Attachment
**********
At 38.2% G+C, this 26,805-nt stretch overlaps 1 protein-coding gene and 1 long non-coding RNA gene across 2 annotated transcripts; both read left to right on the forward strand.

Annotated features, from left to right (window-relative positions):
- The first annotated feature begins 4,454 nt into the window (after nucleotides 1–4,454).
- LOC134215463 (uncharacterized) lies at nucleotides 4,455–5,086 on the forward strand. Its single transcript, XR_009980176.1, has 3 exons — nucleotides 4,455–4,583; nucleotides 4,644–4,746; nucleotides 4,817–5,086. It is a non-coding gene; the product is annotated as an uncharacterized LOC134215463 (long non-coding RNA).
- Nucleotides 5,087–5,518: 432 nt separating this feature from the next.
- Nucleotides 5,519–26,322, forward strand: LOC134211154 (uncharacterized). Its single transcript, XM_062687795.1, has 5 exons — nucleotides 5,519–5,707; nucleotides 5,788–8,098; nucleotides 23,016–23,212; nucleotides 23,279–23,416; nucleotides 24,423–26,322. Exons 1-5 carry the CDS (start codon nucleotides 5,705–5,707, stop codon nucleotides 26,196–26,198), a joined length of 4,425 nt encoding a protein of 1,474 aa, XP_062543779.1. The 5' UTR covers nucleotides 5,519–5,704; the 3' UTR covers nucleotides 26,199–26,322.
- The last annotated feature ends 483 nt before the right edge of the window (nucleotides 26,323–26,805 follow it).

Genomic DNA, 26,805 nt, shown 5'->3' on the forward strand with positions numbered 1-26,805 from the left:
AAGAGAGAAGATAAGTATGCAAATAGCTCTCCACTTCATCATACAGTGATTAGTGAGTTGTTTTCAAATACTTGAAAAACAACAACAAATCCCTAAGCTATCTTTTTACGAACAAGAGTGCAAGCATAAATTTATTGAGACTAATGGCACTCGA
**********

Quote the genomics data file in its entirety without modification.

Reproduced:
At 38.2% G+C, this 26,805-nt stretch overlaps 1 protein-coding gene and 1 long non-coding RNA gene across 2 annotated transcripts; both read left to right on the forward strand.

Annotated features, from left to right (window-relative positions):
- The first annotated feature begins 4,454 nt into the window (after nucleotides 1–4,454).
- LOC134215463 (uncharacterized) lies at nucleotides 4,455–5,086 on the forward strand. Its single transcript, XR_009980176.1, has 3 exons — nucleotides 4,455–4,583; nucleotides 4,644–4,746; nucleotides 4,817–5,086. It is a non-coding gene; the product is annotated as an uncharacterized LOC134215463 (long non-coding RNA).
- Nucleotides 5,087–5,518: 432 nt separating this feature from the next.
- Nucleotides 5,519–26,322, forward strand: LOC134211154 (uncharacterized). Its single transcript, XM_062687795.1, has 5 exons — nucleotides 5,519–5,707; nucleotides 5,788–8,098; nucleotides 23,016–23,212; nucleotides 23,279–23,416; nucleotides 24,423–26,322. Exons 1-5 carry the CDS (start codon nucleotides 5,705–5,707, stop codon nucleotides 26,196–26,198), a joined length of 4,425 nt encoding a protein of 1,474 aa, XP_062543779.1. The 5' UTR covers nucleotides 5,519–5,704; the 3' UTR covers nucleotides 26,199–26,322.
- The last annotated feature ends 483 nt before the right edge of the window (nucleotides 26,323–26,805 follow it).

Genomic DNA, 26,805 nt, shown 5'->3' on the forward strand with positions numbered 1-26,805 from the left:
AAGAGAGAAGATAAGTATGCAAATAGCTCTCCACTTCATCATACAGTGATTAGTGAGTTGTTTTCAAATACTTGAAAAACAACAACAAATCCCTAAGCTATCTTTTTACGAACAAGAGTGCAAGCATAAATTTATTGAGACTAATGGCACTCGA